View northwest from Hill of Tara looking across County Meath with views of Counties Westmeath and Cavan. On the horizon, right, is Hag’s Mountain, (Irish: Sliabh na Caillí) , site of the Loughcrew Cairns. The standing stone is the “Stone of Destiny: (Irish: Lia Fáil), which served in coronation the coronation of the High Kings of Ireland. It stands on the Inauguration Mound (Irish: an Forrad) of Tara. This photograph was taken the morning of May 27, 2014 hours before the stone was vandalized, doused with green and red paint.

My mistake was understandable, in botany the hawthorn is in the same family as the rose.  The flowers are similar, having five petals.  The “haw” in hawthorn is from the Old English word for hedge, as is this linear standoff the tree lining the way up to the Loughcrew Cairns.

Path on Hag's Mountain, Loughcrew
Reaching highest point of County Meath, Ireland means a steep path, not too long, to glorious views on all points plus Lough Craobh (Lake of the Branches).

I read these votive offerings are made at Beltane, in which case these are fresh from placement May 1.

Hawthorn Tree with Offerings
A hawthorn tree in bloom on May 27, 2016. Growing on the slope of Hag’s Mountain

The following year Pam underwent double total knee replacements, never the less, she was great company for all our adventures on the island.  Even this steep climb.

Pam and the Offering Hawthorn
The steep path to Loughcrew passes a hawthorn covered with flowers and May offerings.

These views were our reward for reaching the top.

Loughcrew View, North by Northwest
View from Loughcrew Cairns, “Hags Mountain”

The Emerald Isle, we fully understood this name.

Standing Stone, Loughcrew
Loughcrew Megalithic Site, County Meath, Ireland. A solitary standing stone below the trail to the Loughcrew site surrounded by whin bush (gorse) and hawthorn hedge rows. A fieldstone fence, farmhouses, a patchwork quilt of fields completes the view.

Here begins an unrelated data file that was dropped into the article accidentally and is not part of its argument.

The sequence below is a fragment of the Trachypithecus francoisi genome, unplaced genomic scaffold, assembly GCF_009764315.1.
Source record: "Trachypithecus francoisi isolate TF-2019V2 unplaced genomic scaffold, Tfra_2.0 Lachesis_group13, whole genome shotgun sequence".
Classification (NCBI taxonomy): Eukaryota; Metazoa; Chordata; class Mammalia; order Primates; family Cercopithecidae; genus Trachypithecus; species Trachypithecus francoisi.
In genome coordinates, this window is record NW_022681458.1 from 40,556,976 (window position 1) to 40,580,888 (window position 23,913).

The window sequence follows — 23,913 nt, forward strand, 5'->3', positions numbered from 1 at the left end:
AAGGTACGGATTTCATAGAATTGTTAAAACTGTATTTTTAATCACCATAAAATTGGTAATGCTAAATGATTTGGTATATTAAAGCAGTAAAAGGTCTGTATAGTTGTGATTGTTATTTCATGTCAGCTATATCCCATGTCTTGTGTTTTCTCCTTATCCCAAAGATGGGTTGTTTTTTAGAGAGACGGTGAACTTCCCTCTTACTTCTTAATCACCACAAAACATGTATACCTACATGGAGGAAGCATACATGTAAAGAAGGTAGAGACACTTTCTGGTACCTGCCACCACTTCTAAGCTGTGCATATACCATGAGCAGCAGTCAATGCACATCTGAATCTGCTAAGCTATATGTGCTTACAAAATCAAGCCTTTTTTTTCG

The Greek name for the Hawthorn species is formed from two words meaning “strength” and “sharp”, referring to the thorny branches.

Charlemagne of County Cork
For County Cork we stayed with Marantha House B&B.   Our day of arrival, that evening, I visited Charlemagne and fed him an apple, saved from dinner. We learned from our hosts, Olwen and Douglas Venn, he is a retired show horse they rescued. The following morning I visited Charlemagne again with an apple and my camera. As I walked up, starting from the far end of his field, Charlemagne rewarded me with a series of astounding poses, trotting toward me in fine form. The morning mists, hawthorn in bloom, distant hills came together for this memory.

We marveled at the hawthorn hedges in field after field.  I first notice them from the World Heritage Site, Newgrange (Brú na Bóinne, “Palace of the Boyne”).  Here is one on the Dingle Peninsula, on the other side of the island.

Field of Yellow Iris Flowers, Dingle Peninsula
A roadside field of yellow Iris flowers with flowering Hawthorn and Whin Bush in the windbreaks. Looking northwest toward Killeenagh and Caherpierce on the R561 between Lack West and Inch. Dingle Peninsula, County Kerry, Ireland.

Another Ireland post of interest, “Proleek, Grandfather McCardle’s home.”

Hoary Elm

This day, as our hill turns to snow globe, I remember this early morning, March 2007, on the edge of spring.  

Hoary as in covered in frost to appear bleached with age. 

As winter changed to spring I noticed the first greening of the limbs and, each November, the eerie form of the limbs revealed.  I call the tree an “elm” though I am not certain.  There are other lone survivor elms nearby, the leaves are right for an elm.  Some elm species/specimens have the same shape.